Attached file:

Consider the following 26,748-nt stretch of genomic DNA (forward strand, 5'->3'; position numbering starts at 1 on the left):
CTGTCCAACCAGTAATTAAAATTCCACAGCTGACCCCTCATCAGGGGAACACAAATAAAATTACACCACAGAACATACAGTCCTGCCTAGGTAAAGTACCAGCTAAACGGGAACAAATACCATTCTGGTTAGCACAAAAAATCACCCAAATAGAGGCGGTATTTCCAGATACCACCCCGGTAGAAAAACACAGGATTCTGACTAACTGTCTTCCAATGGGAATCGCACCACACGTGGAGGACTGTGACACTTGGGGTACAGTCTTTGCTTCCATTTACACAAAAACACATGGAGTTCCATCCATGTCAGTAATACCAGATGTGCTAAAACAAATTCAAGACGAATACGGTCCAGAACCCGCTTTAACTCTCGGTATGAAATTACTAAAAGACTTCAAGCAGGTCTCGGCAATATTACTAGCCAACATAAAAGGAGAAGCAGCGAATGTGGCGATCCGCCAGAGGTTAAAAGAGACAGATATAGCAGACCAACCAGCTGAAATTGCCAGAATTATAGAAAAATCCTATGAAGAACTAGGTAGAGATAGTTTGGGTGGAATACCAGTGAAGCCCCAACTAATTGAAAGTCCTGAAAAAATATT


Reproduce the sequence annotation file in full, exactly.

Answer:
Consider the following 26,748-nt stretch of genomic DNA (forward strand, 5'->3'; position numbering starts at 1 on the left):
CTGTCCAACCAGTAATTAAAATTCCACAGCTGACCCCTCATCAGGGGAACACAAATAAAATTACACCACAGAACATACAGTCCTGCCTAGGTAAAGTACCAGCTAAACGGGAACAAATACCATTCTGGTTAGCACAAAAAATCACCCAAATAGAGGCGGTATTTCCAGATACCACCCCGGTAGAAAAACACAGGATTCTGACTAACTGTCTTCCAATGGGAATCGCACCACACGTGGAGGACTGTGACACTTGGGGTACAGTCTTTGCTTCCATTTACACAAAAACACATGGAGTTCCATCCATGTCAGTAATACCAGATGTGCTAAAACAAATTCAAGACGAATACGGTCCAGAACCCGCTTTAACTCTCGGTATGAAATTACTAAAAGACTTCAAGCAGGTCTCGGCAATATTACTAGCCAACATAAAAGGAGAAGCAGCGAATGTGGCGATCCGCCAGAGGTTAAAAGAGACAGATATAGCAGACCAACCAGCTGAAATTGCCAGAATTATAGAAAAATCCTATGAAGAACTAGGTAGAGATAGTTTGGGTGGAATACCAGTGAAGCCCCAACTAATTGAAAGTCCTGAAAAAATATT